Towns of the Wenatchee Valley and north central Washington were on the rise by the beginning of 1892.
More than 20 individuals and families settled in the Wenatchee Valley in that year alone, over twice the number in any preceding year. Chelan was growing along with the Entiat, Methow and Okanogan valleys. The best wheat land in the Waterville/Badger Mountain area was all taken and the price of wheat was climbing.
Anticipation and high hopes for the coming of the Great Northern Railroad made north central Washington and especially the Wenatchee Valley highly desirable places. In April of 1892 the Columbia Valley Bank in Wenatchee, the first bank in today’s Chelan County, opened its doors in “Old Town” on Miller Street.
During its first year in operation, according to bank manager, H.R. Schildnecht, “This bank carried on a heavy business… the transactions growing out of construction work, such as taking care of pay checks, the purchase and handling of supplies and the astonishing building activity in the new town.” But, back on the East Coast a financial storm was simmering.
In January of 1893 a devastating recession began sweeping across the country and across the Atlantic to Europe. It continued until June of 1897 with a short respite in 1895.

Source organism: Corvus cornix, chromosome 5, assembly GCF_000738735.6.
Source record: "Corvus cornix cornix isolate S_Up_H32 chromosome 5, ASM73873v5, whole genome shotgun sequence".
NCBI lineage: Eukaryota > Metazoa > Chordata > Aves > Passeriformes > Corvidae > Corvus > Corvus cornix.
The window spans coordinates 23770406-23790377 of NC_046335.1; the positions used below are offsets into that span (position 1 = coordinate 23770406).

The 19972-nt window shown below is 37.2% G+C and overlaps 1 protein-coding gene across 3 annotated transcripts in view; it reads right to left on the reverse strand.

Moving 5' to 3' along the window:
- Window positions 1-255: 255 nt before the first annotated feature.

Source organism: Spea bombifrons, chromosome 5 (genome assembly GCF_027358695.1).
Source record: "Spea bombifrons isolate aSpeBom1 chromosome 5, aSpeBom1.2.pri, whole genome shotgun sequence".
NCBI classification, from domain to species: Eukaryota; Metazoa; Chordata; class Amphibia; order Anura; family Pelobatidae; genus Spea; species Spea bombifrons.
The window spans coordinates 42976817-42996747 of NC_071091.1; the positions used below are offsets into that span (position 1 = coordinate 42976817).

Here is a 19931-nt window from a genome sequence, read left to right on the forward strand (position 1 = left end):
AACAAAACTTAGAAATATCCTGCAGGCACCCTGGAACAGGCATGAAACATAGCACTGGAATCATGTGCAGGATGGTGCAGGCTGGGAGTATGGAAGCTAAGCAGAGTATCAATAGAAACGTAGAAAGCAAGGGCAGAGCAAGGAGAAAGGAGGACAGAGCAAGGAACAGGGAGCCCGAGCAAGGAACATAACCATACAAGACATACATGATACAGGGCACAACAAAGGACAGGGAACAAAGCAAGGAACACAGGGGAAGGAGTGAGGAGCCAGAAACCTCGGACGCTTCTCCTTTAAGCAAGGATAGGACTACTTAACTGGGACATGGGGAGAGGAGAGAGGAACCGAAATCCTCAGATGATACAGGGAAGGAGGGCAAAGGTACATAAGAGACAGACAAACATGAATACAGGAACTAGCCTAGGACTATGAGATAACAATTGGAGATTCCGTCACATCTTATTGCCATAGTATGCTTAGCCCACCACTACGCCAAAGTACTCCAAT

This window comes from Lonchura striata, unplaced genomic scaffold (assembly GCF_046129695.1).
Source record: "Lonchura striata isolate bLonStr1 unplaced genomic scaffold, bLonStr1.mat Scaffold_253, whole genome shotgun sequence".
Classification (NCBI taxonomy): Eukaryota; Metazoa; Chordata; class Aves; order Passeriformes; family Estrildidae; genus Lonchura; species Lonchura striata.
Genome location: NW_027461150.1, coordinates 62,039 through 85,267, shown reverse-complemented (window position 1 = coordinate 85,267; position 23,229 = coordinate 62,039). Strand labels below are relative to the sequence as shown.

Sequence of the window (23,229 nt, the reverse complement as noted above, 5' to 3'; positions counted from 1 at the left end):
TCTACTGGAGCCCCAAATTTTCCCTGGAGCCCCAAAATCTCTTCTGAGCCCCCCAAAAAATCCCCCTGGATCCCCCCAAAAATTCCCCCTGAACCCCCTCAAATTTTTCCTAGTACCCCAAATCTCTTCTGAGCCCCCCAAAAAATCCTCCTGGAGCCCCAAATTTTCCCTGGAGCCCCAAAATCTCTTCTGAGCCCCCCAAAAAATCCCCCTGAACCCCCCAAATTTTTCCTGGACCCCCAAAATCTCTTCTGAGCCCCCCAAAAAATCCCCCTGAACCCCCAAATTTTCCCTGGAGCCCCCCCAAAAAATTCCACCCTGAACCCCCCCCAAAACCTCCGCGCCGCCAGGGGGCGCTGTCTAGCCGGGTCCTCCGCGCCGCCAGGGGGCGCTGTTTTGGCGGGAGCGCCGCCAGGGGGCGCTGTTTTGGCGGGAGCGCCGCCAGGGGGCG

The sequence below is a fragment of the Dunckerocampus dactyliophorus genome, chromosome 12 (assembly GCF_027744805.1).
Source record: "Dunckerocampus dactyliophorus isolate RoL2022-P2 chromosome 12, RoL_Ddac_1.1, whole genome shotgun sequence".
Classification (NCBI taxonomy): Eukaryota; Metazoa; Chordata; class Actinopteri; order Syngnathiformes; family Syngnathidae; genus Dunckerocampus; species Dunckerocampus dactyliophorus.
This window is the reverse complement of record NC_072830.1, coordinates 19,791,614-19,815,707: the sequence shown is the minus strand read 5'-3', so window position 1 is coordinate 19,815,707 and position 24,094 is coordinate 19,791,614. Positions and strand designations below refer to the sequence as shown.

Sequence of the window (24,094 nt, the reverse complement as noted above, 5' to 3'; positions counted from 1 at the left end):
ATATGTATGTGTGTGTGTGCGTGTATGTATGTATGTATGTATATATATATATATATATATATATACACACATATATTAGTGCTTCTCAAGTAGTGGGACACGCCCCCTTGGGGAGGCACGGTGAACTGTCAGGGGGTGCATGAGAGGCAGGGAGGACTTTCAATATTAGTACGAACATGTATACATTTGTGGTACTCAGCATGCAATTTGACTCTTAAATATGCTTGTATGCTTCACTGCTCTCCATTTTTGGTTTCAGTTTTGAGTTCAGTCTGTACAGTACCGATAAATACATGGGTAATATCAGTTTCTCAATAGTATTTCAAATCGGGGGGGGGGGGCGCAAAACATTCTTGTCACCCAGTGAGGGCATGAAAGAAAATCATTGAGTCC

By the end of 1893 business failures in the United States topped 15,000 and 500 banks, many in the West, had closed. National unemployment was pushing 15 percent with a handful of states in the 30 to 40 percent range.
The financial panic of 1893 was bringing the country’s economy to a stop. Railroads were overextended and could not pay their obligations and, following the lead of the Northern Pacific, Union Pacific and Atchison, Topeka and Santa Fe railroads, began filing for bankruptcy.
The Northwest was not immune.
Between Yakima and the Canadian border the only banks that survived were the Columbia Valley Bank in Wenatchee and the Douglas County Bank in Waterville. The Wenatchee bank was hard pressed to meet withdrawal requests. Mr. Schildnecht, the manager, stated that, “a draft for $1,000, or even $500 was a startling sum to face.” At times the bank officers had to “play for time” when faced with a large customer request.
Banks across the country closed in the face of crippling bank runs. Supplies, nationally, of gold and silver were dwindling. The recession caused mining to slow and Congress was still fighting over which metal should back the U.S. dollar.
Faith in paper money was falling along with the gold and silver reserves. The ensuing panic drove people to banks to exchange their paper for gold.
A run on Northwest cattle king, Ben Snipes’ bank in Roslyn, forced him to move gold to Roslyn from his Ellensburg branch. It wasn’t enough. Ben Snipes had significant assets in cattle and ranch land as well as prime Seattle real estate but could not sell them or borrow on them — no one had money to buy or loan.
On June 9, 1893 both banks closed their doors and drew their shades, leaving customers unpaid.